Karen Chinkwita Kumakanga: We call it ubale – partnership that is helping young Malawians into work

Karen Chinkwita Kumakanga, Executive Director of Jubilee Enterprise who is visiting Scotland from Malawi
Karen Chinkwita Kumakanga, Executive Director of Jubilee Enterprise who is visiting Scotland from Malawi
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Ubale, as it is known in the Malawian language Chichewa, means “partnership”. Partnership and camaraderie are the principles on which Scotland and Malawi are built and which led to the unique set-up of the Scotland Malawi and Malawi Scotland Partnerships, fostering this collaboration that was initiated hundreds of years ago.

In 2013, research in Malawi showed that in a climate of dwindling employment, there was no deliberate initiative to assist the growing number of young people to find alternative work.

In response, a local social enterprise organisation, Jubilee Enterprise, was founded in 2014 to assist the youth of Malawi to start businesses that ­benefit the community. Our goal was to help them to know about entrepreneurship, and walk with them on their journey to employ themselves and others. We founded a drop-in centre in August 2014 and were awarded support by the British Council to deliver entrepreneurship training. In three years we reached more than 750 young people across Malawi directly and 1,500 through other media.

Jubilee Enterprise is the first Malawian business development service provider to the country’s youth, directly involved in activities that build their capacity as leaders, entrepreneurs and innovators.

We wanted to equip our youth and women to use entrepreneurship to deliberately create social change. In Malawi one can only register as a non-profit or a for-profit entity, while the entities we needed to build were those that would trade and address a social cause.

Jubilee’s theory of change for the economy was to produce businesses that create a value chain of sustainability. We did not, however, have the material or the experience to build up entrepreneurs that way. Little did we know that in Scotland a movement had been brewing towards the same direction of creating social change through business principles! Leading the capacity-building of the people implementing that movement is the Social Enterprise Academy.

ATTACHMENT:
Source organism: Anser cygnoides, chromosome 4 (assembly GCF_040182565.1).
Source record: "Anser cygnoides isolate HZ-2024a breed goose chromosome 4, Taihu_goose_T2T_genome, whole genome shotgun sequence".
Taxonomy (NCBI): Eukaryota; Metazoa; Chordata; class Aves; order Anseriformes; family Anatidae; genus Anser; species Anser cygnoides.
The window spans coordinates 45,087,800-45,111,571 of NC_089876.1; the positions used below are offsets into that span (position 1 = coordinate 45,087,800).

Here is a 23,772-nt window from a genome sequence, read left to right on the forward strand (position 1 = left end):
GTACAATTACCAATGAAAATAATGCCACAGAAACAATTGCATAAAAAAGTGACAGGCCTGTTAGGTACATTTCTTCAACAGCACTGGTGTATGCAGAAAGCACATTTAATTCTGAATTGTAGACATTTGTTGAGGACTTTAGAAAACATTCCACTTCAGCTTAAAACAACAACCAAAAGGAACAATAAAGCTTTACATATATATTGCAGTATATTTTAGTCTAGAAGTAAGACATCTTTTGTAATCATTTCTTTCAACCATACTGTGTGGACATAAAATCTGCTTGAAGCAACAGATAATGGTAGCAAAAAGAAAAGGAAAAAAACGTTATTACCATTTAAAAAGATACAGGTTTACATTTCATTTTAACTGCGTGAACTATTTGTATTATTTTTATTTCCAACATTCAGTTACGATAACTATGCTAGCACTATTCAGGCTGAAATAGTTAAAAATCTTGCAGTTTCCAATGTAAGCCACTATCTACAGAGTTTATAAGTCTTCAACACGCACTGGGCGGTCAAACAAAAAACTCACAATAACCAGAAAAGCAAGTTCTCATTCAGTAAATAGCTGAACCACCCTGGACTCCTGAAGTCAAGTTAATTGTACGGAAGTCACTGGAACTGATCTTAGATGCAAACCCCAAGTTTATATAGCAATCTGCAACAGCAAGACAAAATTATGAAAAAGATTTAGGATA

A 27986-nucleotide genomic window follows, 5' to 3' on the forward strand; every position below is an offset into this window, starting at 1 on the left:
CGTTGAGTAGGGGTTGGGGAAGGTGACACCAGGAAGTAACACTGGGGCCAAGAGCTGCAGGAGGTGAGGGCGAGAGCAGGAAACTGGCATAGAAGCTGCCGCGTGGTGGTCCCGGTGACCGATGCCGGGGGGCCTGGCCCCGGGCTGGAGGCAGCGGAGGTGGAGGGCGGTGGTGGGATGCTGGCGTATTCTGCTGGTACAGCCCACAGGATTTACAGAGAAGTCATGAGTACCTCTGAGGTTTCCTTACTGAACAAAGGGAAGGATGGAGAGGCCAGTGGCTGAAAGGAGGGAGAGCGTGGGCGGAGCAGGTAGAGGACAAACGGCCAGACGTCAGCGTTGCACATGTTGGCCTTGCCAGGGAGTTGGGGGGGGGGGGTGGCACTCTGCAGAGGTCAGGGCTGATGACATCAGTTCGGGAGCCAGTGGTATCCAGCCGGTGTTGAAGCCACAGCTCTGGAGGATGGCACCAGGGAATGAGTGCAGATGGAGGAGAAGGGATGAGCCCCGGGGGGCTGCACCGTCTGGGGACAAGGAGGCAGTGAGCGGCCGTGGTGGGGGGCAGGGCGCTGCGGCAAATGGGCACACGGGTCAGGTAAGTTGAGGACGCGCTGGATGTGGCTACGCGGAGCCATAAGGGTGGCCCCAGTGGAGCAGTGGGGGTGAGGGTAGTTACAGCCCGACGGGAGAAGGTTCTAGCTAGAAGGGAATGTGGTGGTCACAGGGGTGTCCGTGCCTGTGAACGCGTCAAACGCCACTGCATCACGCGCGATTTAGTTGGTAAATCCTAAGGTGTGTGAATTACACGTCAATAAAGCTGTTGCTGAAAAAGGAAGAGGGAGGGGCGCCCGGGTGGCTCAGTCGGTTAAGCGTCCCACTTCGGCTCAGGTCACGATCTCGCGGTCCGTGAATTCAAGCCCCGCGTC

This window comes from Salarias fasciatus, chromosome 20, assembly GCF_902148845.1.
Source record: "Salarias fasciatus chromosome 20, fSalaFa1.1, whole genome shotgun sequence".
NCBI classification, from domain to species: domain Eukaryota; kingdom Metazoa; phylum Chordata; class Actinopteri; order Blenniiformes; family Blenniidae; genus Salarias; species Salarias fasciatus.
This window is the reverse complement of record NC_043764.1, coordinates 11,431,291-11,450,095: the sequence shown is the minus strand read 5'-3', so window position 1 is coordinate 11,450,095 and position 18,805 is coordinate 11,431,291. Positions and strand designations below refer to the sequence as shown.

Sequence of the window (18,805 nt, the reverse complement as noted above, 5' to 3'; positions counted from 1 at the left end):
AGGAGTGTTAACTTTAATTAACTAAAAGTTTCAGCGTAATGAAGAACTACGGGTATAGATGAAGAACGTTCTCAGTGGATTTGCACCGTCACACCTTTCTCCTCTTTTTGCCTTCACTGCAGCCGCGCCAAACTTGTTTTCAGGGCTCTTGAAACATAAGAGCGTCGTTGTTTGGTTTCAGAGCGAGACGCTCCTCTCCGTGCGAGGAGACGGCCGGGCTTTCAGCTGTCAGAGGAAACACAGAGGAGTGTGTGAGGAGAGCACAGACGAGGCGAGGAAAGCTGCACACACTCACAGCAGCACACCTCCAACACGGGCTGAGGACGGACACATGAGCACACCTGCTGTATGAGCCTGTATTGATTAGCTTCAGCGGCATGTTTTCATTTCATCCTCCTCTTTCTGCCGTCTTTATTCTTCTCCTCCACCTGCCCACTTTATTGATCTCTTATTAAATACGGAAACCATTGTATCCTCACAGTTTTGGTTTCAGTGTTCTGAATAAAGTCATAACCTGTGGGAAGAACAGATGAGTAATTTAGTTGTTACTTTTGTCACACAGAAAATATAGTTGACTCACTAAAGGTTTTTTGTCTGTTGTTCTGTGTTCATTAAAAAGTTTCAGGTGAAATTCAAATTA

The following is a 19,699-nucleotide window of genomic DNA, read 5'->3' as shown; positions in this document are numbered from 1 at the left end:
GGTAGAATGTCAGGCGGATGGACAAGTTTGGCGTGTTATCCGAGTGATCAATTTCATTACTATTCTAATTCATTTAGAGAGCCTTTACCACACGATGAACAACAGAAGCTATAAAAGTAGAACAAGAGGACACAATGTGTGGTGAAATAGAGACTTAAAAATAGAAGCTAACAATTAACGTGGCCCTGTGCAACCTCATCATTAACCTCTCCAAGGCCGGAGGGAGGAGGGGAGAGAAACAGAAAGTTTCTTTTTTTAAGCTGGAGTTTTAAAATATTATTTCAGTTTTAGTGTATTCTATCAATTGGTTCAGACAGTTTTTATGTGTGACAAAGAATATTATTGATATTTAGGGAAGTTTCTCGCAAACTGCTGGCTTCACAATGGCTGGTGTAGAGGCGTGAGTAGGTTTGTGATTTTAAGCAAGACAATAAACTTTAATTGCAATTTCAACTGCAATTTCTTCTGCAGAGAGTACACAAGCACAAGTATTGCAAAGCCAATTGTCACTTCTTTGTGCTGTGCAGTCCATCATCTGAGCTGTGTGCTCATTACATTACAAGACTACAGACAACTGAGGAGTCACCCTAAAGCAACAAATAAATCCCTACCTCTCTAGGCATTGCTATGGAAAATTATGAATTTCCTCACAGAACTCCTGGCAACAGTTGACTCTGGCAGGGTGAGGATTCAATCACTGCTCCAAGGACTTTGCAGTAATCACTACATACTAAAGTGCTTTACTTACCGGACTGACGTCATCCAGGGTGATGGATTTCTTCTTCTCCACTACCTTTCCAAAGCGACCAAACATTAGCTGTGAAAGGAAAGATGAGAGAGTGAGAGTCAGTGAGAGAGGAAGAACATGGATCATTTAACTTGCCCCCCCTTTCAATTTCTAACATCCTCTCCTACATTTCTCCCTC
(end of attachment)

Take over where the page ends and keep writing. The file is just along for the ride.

The academy has been in existence for 12 years, perfecting four pillars of learning in social enterprise, leadership, social impact and facilitating learning. Since 2007 the academy has also been working with school ­children to enable them to set up a social enterprise linked to social issues they care about.

Since the launch of our partnership with the academy in 2017, we have created eight jobs in Malawi to support the implementation of ­programmes.

We have built the capacity of entrepreneurs, individuals and organisations to start social enterprises (as distinct to non-profits or businesses). We now can proudly point to three separate social enterprises, which have led to the creation of a waste management system in the town of Zomba, produced a farmers’ market in the city of Blantyre and trained and financed 150 women in rural Lilongwe. Most importantly, we have been able to mirror the work that Scotland has done to strengthen its civil society, where empowered communities are efficient and have sustainable and tangible development.

As we closed our first year of ­operations in March 2018, through a regional partnership we were able to share the lessons learnt to becoming sustainable with more than 50 ­Malawi non-profits, some of which have begun to implement their ­sustainability plans. Through the Malawi and Scotland Partnership, this model is now being introduced to our civil society.

Now in our second year, I believe that Jubilee Enterprise will be better positioned and equipped to contribute towards sustainable transformation by building the capacity of individuals and organisations that are in social change. We are confident that we have the tools to enable the growth of our socio-economy one social enterprise at a time.

The Social Enterprise Academy, has benefited from the lessons learnt in setting up the Malawi hub and have now continued through their Africa office to open two more hubs in ­Zambia and Rwanda. The demand for this capacity building is still high with interest from other African countries to learn what has been ­perfected in Scotland – community-led development.

We look forward to working more with the Scotland Malawi Partnership as we stand to learn a lot and mutually benefit from each other. We commend the Scottish Government’s support. In the words of Mel Young, founder of the Homeless World Cup: “When you have something good you have a responsibility to share it.”

We value the two-way dignified sharing between Malawi and Scotland.

Karen Chinkwita Kumakanga, executive director of Jubilee Enterprise, who is visiting Scotland from Malawi.